Hydrogen Sulfide H2S Pollution is Dangerous at Claiton Coke Works in Mon Valley

by admin on April 26, 2022

Group Against Smog & Pollution (GASP) celebrates 50 years of service

No Surprise: U.S. Steel Appeals Allegheny County Health Dept. $1.8 Million Enforcement Order Over H2S Exceedances

From an Article of Group Against Smog & Pollution, Pittsburgh, 4/18/22

As expected, the infamously-litigious U.S. Steel Corp. has appealed a March 7 Allegheny County Health Department (ACHD) enforcement order for illegal hydrogen sulfide emissions from its Clairton Coke Works.

In the 23-page appeal filed April 5 and posted to the ACHD website this weekend, the company asks an Allegheny County hearing officer to vacate the order and the $1.8 million fine that came along with it.

U.S. Steel used the usual appeal argument: That ACHD “abused its discretion and acted unreasonably, arbitrarily, capriciously, contrary in fact and law, and in a manner not supported by evidence.”

You can read the entire brief here, but be sure to get some popcorn first because things got dramatic quick, with U.S. Steel invoking the Russia-Ukraine conflict and homeland security.

“It’s disappointing but not at all surprising that U.S. Steel has doubled down and taken zero responsibility for the all-too-often sky-high concentrations of hydrogen sulfide in the Mon Valley even though the company’s own data shows the Clairton Coke Works is the greatest H2S emitter in the county,” GASP Executive Director Patrick Campbell said. “U.S. Steel has repeatedly said how much it cares about its Pittsburgh area ‘family’ but then invests in green tech elsewhere while dragging regulators through the courts when they try to make it clean up its act and it’s cringeworthy.”

GASP staff is reviewing the documents, remains deeply concerned about our area’s hydrogen sulfide issue, and will continue to keep you posted.


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GASP ~ Pittsburgh Area April 28, 2022 at 9:18 pm

Region Endures 3 Straight Days of Stench as H2S, PM2.5 Levels Skyrocket at Mon Valley Air Quality Monitor; Did Something Happen at the Coke Works?

Yep. It was *that* bad.

This past weekend and Monday, local residents took to social media and the Smell Pittsburgh app to voice their concerns and complaints about abysmal air quality, noting noxious odors and physical symptoms like runny nose, itchy eyes, breathing difficulties, and an inability to sleep.

The air quality data and atmospheric conditions were grim, with the Allegheny County Health Department (ACHD) issuing a Mon Valley Air Pollution Warning Sunday through Monday afternoon as levels of fine particulate matter (also known as PM2.5) exceeded national health-based standards at the Liberty Borough air quality monitor.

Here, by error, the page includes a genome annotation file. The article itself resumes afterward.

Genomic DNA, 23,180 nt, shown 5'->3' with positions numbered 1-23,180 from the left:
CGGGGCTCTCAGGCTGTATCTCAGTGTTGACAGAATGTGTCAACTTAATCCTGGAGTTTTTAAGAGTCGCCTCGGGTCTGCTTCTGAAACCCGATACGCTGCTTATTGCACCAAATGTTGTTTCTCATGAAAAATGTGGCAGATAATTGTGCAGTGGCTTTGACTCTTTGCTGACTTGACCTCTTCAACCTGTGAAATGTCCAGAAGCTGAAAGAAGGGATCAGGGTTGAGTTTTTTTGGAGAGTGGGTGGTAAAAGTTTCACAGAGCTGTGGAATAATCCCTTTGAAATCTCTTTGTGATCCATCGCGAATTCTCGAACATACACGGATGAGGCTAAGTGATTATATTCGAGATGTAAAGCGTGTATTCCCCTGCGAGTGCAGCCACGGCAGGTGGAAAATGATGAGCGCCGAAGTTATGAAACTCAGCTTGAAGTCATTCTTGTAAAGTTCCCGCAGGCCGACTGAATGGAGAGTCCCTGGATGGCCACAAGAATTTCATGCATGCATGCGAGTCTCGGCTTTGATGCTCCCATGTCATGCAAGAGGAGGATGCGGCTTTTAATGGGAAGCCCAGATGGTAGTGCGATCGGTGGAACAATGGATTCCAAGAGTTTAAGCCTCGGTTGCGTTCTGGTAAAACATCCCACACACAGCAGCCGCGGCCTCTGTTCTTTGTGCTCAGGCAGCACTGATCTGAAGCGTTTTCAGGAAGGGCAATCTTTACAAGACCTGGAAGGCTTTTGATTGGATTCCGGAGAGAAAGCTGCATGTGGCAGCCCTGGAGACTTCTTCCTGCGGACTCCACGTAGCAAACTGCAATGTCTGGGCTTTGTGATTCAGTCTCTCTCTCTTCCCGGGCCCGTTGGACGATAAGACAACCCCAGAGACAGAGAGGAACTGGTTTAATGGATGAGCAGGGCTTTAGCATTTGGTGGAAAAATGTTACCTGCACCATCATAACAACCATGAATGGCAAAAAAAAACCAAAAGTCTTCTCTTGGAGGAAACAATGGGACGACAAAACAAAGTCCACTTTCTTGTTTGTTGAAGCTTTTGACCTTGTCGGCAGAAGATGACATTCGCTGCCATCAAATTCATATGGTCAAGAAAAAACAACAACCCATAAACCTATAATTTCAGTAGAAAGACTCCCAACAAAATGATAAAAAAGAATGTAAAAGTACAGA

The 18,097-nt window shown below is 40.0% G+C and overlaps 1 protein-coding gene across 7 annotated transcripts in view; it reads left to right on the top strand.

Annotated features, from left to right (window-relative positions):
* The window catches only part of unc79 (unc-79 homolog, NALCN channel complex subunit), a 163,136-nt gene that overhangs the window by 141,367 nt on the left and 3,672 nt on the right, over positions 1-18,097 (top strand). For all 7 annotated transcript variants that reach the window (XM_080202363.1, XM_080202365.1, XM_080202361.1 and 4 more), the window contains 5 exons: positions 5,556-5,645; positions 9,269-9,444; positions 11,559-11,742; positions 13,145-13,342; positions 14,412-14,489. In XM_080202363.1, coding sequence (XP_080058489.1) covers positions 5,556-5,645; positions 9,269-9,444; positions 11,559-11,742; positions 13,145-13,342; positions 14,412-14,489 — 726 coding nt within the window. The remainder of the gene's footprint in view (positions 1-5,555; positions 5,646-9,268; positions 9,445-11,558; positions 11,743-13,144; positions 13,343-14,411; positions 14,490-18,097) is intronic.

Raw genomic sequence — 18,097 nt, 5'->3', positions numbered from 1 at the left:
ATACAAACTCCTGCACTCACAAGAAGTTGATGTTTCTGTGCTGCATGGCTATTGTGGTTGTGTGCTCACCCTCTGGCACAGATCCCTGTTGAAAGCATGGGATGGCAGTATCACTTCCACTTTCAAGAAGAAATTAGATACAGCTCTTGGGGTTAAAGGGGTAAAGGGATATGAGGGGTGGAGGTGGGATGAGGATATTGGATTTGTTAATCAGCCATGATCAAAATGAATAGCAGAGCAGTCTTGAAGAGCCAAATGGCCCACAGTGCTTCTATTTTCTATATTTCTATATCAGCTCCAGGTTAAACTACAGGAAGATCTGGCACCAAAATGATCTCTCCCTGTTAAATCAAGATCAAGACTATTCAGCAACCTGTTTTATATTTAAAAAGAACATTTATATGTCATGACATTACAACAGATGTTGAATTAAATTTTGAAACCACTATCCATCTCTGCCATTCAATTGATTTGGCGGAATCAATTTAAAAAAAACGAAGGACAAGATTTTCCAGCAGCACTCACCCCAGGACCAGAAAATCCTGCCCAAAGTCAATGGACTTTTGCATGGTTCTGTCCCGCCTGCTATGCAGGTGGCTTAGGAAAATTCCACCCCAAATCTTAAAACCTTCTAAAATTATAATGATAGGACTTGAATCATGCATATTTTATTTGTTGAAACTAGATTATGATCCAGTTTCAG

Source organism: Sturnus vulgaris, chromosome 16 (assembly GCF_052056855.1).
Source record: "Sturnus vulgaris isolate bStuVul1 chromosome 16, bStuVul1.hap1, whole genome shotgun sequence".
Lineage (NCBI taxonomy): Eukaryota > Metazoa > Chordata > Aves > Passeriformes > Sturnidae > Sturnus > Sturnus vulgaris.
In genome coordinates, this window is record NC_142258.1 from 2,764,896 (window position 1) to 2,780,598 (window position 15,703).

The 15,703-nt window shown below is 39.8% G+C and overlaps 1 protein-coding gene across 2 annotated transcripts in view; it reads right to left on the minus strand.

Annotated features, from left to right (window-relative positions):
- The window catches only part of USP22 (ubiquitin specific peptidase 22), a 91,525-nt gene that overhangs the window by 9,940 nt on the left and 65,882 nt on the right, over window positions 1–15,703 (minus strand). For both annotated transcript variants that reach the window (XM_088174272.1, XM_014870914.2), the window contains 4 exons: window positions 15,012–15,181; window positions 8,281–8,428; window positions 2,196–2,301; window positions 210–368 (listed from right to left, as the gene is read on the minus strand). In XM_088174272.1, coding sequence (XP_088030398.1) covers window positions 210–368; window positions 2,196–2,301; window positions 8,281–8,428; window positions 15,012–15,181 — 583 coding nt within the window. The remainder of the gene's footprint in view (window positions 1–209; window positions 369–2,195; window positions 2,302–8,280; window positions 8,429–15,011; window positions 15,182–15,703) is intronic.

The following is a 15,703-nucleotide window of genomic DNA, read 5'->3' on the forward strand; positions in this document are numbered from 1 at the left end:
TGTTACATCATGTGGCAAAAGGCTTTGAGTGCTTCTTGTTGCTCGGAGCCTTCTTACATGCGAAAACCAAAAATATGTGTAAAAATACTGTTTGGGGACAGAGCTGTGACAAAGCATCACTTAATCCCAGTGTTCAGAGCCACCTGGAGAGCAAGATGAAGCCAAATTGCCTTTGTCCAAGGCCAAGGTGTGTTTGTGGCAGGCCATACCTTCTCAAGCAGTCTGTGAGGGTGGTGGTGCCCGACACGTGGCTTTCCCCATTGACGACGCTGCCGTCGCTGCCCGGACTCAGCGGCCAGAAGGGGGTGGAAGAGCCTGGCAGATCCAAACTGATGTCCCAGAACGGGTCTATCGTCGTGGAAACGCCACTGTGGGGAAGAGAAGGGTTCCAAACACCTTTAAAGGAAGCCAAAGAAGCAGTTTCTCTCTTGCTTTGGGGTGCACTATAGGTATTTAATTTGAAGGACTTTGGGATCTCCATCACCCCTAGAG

Quick aside about PM2.5 and why it’s such a concern: Fine particulate pollution is harmful to human health because it’s smaller and more able to infiltrate the body through the nose and mouth. This means these particles can travel deep into the lungs and even into the bloodstream. PM2.5 is linked to heart attacks, strokes, arrhythmias, and lung cancers. Exposure to PM2.5 is also linked to everything from baldness to dementia to mental illness.

But back to this recent bout of bad air…

As is so often the case, PM2.5 wasn’t the only air pollutant of concern: Levels of hydrogen sulfide (also known as H2S, which has a distinct rotten-egg odor) handily exceeded Pennsylvania’s 24-hour average air quality standard of 0.005 parts per million (ppm) on Saturday, Sunday and Monday.

For most of Sunday and Monday H2S levels were between two and FOUR TIMES higher than the allowable level at ACHD’s Liberty Borough monitor.

Pennsylvania also has a one-hour H2S standard of 0.100 ppm. Between 2 a.m. and 3 a.m. Sunday the one-hour H2S concentration at the Liberty Borough monitor reached 0.089 ppm, the closest we’ve come to exceeding that threshold since 2015.

While these H2S exceedances are often framed by officials as “just a quality of life issue,” the Environmental Protection Agency (EPA) notes that exposure to hydrogen sulfide can cause irritation to the eyes, nose, or throat, as well as breathing problems, headaches, and fatigue.

“We are particularly concerned about the outrageously high one-hour H2S values that helped drive those exceedances,” GASP Executive Director Patrick Campbell said. “They were high enough for GASP to contact the Allegheny County Health Department this weekend to inquire whether there was an issue at U.S. Steel’s Clairton Coke Works.”

GASP staff also reviewed Breathe Cam footage and noted heavy smoke and flame emanating from U.S. Steel’s Clairton Coke Works. We filed a complaint with Allegheny County Health Department.

ACHD on Thursday morning said it is investigating.


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